Chamber
LUMINOUS FAURE TOPS LINCOLN TRIO'S SPRING LAKE VILLAGE CONCERT
by Terry McNeill
Wednesday, November 07, 2018
Familiarity in chamber music often evokes warm appreciation, and it was thus Nov. 7 when the Chicago-based Lincoln Piano Trio made one of their many Sonoma County appearances, this time on the Spring Lake Village Classical Music Series. Regularly presented by local impresario Robert Hayden, the Lin...
OPERA REVIEW
Mendocino Music Festival / Friday, July 15, 2016
Festival Orchestra, Alan Pollack, conductor. Directed by Erin Neff. Singers: Phil Meyer (Osmin); Chester Pidduck (Pedrillo); Nikki Einfeld (Konstanze); Molly Phelan (Blonde); Sergio Gonzales (Belmonte)

Molly Phelan (l) and Paul Thompson (r) with Seraglio Cast Curtain Call July 15

ONE-NIGHT STAND AT MMF'S ABDUCTION FROM THE SERAGLIO

by Terry McNeill
Friday, July 15, 2016

Mozart’s Opera “Abduction from the Seraglio” has a long reputation as being tough for singers, and it was with some trepidation that I entered the Mendocino Music Festival’s massive white tent July 15 to hear and see the new production from the 30th season. Not to Worry.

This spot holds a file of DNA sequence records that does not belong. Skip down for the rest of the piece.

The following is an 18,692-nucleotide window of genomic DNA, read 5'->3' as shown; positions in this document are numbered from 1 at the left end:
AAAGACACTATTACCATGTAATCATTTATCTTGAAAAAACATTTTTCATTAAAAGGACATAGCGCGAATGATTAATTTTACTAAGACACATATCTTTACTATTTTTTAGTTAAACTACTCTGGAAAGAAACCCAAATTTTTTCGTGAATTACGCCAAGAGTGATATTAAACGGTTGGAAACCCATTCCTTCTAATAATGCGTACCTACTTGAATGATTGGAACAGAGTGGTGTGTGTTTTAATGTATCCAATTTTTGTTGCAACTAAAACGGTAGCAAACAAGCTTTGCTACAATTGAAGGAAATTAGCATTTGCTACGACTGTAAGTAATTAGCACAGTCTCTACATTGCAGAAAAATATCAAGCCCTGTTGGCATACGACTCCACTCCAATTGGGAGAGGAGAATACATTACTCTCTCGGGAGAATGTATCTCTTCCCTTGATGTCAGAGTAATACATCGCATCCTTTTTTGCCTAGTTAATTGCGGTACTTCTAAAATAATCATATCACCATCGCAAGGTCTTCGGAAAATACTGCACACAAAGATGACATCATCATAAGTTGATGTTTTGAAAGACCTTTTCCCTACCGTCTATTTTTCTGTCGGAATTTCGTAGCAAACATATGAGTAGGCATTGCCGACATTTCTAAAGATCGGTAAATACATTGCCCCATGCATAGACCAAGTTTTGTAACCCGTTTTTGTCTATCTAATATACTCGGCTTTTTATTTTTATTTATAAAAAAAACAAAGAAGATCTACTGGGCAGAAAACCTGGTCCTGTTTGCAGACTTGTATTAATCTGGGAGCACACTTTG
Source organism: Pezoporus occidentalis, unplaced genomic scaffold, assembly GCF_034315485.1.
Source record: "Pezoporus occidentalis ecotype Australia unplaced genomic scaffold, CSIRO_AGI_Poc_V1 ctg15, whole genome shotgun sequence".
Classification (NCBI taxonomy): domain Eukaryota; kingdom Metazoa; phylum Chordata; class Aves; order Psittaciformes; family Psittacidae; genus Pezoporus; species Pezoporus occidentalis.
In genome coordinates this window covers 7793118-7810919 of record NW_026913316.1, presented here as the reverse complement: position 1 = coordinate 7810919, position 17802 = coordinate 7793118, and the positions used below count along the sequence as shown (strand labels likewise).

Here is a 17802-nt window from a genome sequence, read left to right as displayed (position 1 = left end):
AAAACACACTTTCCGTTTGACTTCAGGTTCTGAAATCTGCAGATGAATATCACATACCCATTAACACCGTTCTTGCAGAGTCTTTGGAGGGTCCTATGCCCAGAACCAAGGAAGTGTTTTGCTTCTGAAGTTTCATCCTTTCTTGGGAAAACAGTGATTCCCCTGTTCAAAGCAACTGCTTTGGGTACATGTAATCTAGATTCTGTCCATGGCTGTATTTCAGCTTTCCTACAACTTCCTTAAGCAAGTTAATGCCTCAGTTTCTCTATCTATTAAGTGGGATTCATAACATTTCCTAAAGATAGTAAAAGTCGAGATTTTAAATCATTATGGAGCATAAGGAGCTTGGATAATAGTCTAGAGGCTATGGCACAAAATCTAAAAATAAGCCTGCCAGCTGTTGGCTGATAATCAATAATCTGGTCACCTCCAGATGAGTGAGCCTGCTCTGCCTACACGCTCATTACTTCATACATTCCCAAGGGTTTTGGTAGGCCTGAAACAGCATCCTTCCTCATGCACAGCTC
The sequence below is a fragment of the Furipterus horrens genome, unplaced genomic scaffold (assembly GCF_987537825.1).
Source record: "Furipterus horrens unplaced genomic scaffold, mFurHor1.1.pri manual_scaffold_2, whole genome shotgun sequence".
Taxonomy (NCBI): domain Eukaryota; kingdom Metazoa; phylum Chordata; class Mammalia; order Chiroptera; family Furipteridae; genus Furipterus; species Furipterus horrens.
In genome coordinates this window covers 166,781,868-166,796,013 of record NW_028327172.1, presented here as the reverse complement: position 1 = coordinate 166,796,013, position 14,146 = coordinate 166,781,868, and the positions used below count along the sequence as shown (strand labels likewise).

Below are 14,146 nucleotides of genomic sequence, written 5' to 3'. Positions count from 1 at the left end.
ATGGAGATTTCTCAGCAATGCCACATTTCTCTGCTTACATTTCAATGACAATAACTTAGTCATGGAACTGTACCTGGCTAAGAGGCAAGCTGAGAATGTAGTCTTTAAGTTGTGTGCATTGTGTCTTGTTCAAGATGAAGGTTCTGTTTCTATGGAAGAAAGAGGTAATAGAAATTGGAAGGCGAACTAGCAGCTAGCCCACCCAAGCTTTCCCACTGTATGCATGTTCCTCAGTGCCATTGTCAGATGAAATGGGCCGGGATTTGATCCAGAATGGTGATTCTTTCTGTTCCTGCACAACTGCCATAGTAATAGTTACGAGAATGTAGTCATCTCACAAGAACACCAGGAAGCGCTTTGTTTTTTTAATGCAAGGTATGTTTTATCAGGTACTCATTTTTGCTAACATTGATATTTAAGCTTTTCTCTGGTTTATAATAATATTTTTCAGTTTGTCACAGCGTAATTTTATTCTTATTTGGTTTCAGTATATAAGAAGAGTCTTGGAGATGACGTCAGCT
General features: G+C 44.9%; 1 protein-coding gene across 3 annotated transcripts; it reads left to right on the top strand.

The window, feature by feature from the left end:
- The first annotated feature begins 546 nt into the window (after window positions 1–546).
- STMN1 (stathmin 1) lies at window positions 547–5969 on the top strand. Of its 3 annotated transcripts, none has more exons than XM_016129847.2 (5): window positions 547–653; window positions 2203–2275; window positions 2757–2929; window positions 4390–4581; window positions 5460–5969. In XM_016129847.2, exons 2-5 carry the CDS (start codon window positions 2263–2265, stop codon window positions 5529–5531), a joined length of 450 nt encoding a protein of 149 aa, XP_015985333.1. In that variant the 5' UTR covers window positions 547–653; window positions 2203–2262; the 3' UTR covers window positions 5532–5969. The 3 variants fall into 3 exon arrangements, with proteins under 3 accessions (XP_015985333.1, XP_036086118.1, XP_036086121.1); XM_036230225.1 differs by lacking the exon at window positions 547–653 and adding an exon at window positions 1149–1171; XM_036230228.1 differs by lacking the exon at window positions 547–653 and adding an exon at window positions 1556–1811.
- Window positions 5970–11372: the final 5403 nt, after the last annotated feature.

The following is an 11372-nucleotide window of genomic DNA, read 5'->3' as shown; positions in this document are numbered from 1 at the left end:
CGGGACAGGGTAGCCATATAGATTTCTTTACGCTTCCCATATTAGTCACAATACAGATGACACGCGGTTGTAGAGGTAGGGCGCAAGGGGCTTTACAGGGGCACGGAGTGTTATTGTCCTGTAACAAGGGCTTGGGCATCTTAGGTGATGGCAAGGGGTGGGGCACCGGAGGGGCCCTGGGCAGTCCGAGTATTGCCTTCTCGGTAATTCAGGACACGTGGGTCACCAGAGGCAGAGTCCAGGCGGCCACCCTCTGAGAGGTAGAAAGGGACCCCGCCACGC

Conducted by Festival Artistic Director Allan Pollack, the three-act work from 1782 was staged with minimal sets and a small cast of six. As in past MMF operas the orchestra was placed behind the sets, and the tent’s direct and non-reverberation sound was fresh and live, though as in Wagner’s Festspielhaus not seeing the conductor and bow movement can seem disconcerting.

Erin Neff directed the production that was sung in the original German with English supertitles positioned in the middle of the set and long intra-aria monologues, also in English. Set lighting and costumes were minimal.